Monday, October 20th, 2014
Half-True
AFSCME
"Jim Renacci supports a national sales tax of 23 percent."

AFSCME on Monday, August 9th, 2010 in a television election ad

AFSCME accuses Republican Jim Renacci of supporting a 23 percent national sales tax

AFSCME posted this ad attacking Jim Renacci's stance on a "fair tax."

Rep. John Boccieri, a freshman Democrat from Alliance, is in the cross hairs.

The Republican Party wants to recapture the 16th Congressional District seat moderate Republican Ralph Regula held from 1973 until he retired in 2008. That’s when Boccieri, a Ohio legislator and Iraq War veteran, won the seat an open election.

Republicans and allied groups are buoyed by the anti-incumbent mood of the electorate and by Boccieri’s vote for health care reform, which they hope to exploit with voters. On top of that, Boccieri faces a well-financed Republican in Jim Renacci, a former Wadsworth mayor and CPA who co-owns a nursing home as well as car and motorcycle dealerships.

But a powerful union -- the American Federation of State, County and Municipal Employees (AFSCME) -- has come to Boccieri’s defense, attacking Renacci in a television advertisement that hit the airwaves August 9. Recognizing the anti-tax mood benefiting Republicans, AFSCME wants a piece of the action, accusing Renacci of backing a massive tax hike.

"Jim Renacci supports a national sales tax of 23 percent," says the union ad, which includes comments from outraged citizens condemning the proposal.

The AFSCME ad cites a March 9 primary debate in the 16th District sponsored by Tea Party groups. Though not explained in the ad, the figure of 23 percent is a reference to what some Republicans call a Fair Tax, says Ricky Feller, deputy political director for AFSCME, which oversees the union’s independent political arm that is running ads in Ohio.

The Fair Tax proposal is federal sales tax on goods and services that – and this is crucial to the debate -- would replace a slew of other taxes, including federal income taxes, Social Security taxes, estate and gift taxes, business taxes and capital gains taxes. Legislation to create such a tax is introduced each year in Congress but goes nowhere.

The latest version of the legislation, introduced in 2009 by Rep John Linder, a Georgia Republican, would impose a national sales tax on the use or consumption in the United States of taxable property or services. It sets the sales tax rate at 23 percent in 2011.

Boiled down, critics say that Fair Tax proposal is not enforceable, won’t cover the revenue generated by the taxes it eliminates and the Fair Tax is regressive, that is, people earning lower incomes will pay a higher percentage of their income toward taxes because they spend a larger portion of their paychecks than wealthy individuals. Proponents argue the Fair Tax plan would spur economic growth because people will have more money to spend and that will generate tax revenue. They say, lower income people would receive a "rebate" for taxes paid on basic necessities to help keep the system from becoming regressive.

The economics behind the Fair Tax proposal are complicated and the subject of books, on-line debates, and fact check articles. For those who want to wade into the weeds, check out FactCheck.org’s take, "Unspinning the Fair Tax," published in May 31, 2007, or PolitiFact.com’s article, "Adding up the Fair Tax," published in January 23, 2008.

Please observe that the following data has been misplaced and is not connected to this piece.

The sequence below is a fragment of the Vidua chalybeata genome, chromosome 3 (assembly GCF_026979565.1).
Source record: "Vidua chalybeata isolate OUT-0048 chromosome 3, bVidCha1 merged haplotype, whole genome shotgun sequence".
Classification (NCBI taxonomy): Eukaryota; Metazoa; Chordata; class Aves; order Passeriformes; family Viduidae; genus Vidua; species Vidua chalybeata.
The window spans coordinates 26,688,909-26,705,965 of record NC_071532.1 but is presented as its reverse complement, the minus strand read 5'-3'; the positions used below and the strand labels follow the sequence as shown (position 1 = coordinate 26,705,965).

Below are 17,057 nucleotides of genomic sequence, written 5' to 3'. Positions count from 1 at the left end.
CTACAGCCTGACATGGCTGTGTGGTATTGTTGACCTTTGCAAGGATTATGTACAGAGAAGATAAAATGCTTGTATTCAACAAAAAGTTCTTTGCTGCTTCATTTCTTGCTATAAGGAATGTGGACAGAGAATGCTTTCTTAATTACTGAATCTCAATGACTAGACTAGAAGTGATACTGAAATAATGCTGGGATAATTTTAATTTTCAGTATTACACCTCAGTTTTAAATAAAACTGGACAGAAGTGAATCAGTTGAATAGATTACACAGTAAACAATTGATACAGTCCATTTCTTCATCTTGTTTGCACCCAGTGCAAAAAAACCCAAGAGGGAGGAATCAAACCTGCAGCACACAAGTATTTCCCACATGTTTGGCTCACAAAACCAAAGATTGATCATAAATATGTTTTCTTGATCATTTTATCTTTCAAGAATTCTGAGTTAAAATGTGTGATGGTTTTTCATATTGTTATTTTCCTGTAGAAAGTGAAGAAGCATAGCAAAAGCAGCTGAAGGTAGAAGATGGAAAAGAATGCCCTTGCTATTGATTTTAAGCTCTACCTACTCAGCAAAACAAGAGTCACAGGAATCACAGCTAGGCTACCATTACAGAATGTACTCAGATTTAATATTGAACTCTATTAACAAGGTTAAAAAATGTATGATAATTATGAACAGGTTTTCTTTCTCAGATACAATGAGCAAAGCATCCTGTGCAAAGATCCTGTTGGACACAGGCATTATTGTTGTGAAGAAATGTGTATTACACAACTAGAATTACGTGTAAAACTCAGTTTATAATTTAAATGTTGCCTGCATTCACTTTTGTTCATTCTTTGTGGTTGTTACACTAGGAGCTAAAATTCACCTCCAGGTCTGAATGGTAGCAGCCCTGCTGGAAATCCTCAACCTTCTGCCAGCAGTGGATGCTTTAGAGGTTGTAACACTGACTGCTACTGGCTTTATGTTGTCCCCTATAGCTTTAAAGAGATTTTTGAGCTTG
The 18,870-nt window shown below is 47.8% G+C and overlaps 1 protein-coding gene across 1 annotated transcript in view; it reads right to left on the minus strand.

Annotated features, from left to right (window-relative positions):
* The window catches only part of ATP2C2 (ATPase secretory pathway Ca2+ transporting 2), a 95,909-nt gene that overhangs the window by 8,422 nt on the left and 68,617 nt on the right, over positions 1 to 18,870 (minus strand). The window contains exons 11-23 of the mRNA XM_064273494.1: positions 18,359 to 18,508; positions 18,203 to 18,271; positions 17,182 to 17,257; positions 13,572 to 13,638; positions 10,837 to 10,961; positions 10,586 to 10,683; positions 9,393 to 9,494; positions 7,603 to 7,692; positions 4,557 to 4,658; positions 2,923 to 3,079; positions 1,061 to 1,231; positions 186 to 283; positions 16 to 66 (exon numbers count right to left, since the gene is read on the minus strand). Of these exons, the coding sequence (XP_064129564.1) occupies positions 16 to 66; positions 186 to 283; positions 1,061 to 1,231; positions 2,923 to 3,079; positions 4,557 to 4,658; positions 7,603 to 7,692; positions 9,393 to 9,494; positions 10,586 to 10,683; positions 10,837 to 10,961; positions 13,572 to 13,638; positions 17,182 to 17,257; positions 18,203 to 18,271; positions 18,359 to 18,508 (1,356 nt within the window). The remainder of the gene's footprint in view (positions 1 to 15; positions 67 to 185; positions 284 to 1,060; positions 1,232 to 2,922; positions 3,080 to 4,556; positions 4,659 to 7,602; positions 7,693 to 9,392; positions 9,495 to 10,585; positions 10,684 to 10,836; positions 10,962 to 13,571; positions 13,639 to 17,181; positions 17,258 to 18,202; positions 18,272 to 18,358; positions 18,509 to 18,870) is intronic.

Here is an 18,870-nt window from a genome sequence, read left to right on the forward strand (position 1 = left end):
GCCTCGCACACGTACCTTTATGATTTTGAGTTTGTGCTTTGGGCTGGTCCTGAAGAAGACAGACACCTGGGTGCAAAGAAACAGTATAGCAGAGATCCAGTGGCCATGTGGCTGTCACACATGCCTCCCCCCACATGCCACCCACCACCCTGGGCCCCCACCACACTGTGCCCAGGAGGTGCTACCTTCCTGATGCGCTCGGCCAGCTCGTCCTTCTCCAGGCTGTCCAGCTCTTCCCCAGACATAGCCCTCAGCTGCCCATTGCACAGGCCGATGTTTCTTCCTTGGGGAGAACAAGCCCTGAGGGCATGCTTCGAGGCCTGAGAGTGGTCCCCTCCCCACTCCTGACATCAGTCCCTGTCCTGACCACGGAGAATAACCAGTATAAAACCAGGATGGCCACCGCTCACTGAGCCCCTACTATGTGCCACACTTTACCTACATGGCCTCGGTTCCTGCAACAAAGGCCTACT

What’s at issue in the AFSCME ad isn’t the economics of the Fair Tax proposal, rather: Did Renacci really say he favors a national sales tax increase of 23 percent.

AFSCME did not fulfill its promise to provide PolitiFact a transcript of Renacci’s comments or a link to the video of the debate on which the union based its ad, but cited Renacci’s campaign website to support its charge.

A video of the debate produced by the Tea Party organizers and available on YouTube shows Renacci at the May event responding to the question: "What is the most effective tax system, flat tax, fair tax or the current tax system?

Renacci called the Fair Tax a consumption tax and used the two interchangeably. He said the Fair Tax "is a good model. I think it is a fair model. The biggest problem with the consumption tax is implementing it. ... I am a firm believer in the fair tax, consumption tax. ... I would like to see a way to have that implemented in a simple fashion."

But while the video shows Renacci likes a 23 percent national sales tax,  that’s not enough to make AFSCME’s ad completely accurate. It leaves out important information about Renacci’s record of rhetoric on the matter and how he couched his support during the debate.

As a supporter of the Fair Tax proposal, Renacci likes even more the idea of eliminating all other taxes. He’s been consistent in endorsing the Fair Tax plan with caveats: The plan must address the potential negative consequences of implementing it and the plan has to produce a net tax decrease, a point he’s made on his Web site from the beginning of his campaign.

"While I believe that a form of "consumption tax" or "fair tax" in lieu of a federal income tax is an idea worthy of further examination, I could only potentially support such a concept if the tax would serve as a replacement to the income tax, not an addition to it," he states.

We thought those details were important context for the issue. That’s why we rated AFSCME’s statement Half True.

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